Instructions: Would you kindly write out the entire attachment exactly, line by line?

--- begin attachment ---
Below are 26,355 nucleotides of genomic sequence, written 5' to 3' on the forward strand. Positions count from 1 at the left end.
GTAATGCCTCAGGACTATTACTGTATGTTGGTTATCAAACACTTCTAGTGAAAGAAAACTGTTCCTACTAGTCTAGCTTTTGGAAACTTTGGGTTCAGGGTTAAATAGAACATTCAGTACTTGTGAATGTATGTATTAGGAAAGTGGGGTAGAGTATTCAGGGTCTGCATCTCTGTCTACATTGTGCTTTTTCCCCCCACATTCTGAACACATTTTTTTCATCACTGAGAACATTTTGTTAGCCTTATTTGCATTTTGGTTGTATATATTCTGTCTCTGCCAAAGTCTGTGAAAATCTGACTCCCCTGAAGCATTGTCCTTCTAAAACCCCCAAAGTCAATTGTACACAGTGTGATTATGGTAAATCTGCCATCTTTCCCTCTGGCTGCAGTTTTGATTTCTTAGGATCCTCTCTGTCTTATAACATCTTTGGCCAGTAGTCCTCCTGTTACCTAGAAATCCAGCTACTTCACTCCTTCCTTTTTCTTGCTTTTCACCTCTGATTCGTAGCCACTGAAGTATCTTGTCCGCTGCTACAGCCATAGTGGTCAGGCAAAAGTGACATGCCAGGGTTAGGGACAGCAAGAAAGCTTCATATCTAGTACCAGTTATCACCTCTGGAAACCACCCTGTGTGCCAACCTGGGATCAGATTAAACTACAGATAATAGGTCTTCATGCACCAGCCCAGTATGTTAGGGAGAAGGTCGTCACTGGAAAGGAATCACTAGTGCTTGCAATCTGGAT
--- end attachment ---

Below are 26,355 nucleotides of genomic sequence, written 5' to 3' on the forward strand. Positions count from 1 at the left end.
GTAATGCCTCAGGACTATTACTGTATGTTGGTTATCAAACACTTCTAGTGAAAGAAAACTGTTCCTACTAGTCTAGCTTTTGGAAACTTTGGGTTCAGGGTTAAATAGAACATTCAGTACTTGTGAATGTATGTATTAGGAAAGTGGGGTAGAGTATTCAGGGTCTGCATCTCTGTCTACATTGTGCTTTTTCCCCCCACATTCTGAACACATTTTTTTCATCACTGAGAACATTTTGTTAGCCTTATTTGCATTTTGGTTGTATATATTCTGTCTCTGCCAAAGTCTGTGAAAATCTGACTCCCCTGAAGCATTGTCCTTCTAAAACCCCCAAAGTCAATTGTACACAGTGTGATTATGGTAAATCTGCCATCTTTCCCTCTGGCTGCAGTTTTGATTTCTTAGGATCCTCTCTGTCTTATAACATCTTTGGCCAGTAGTCCTCCTGTTACCTAGAAATCCAGCTACTTCACTCCTTCCTTTTTCTTGCTTTTCACCTCTGATTCGTAGCCACTGAAGTATCTTGTCCGCTGCTACAGCCATAGTGGTCAGGCAAAAGTGACATGCCAGGGTTAGGGACAGCAAGAAAGCTTCATATCTAGTACCAGTTATCACCTCTGGAAACCACCCTGTGTGCCAACCTGGGATCAGATTAAACTACAGATAATAGGTCTTCATGCACCAGCCCAGTATGTTAGGGAGAAGGTCGTCACTGGAAAGGAATCACTAGTGCTTGCAATCTGGAT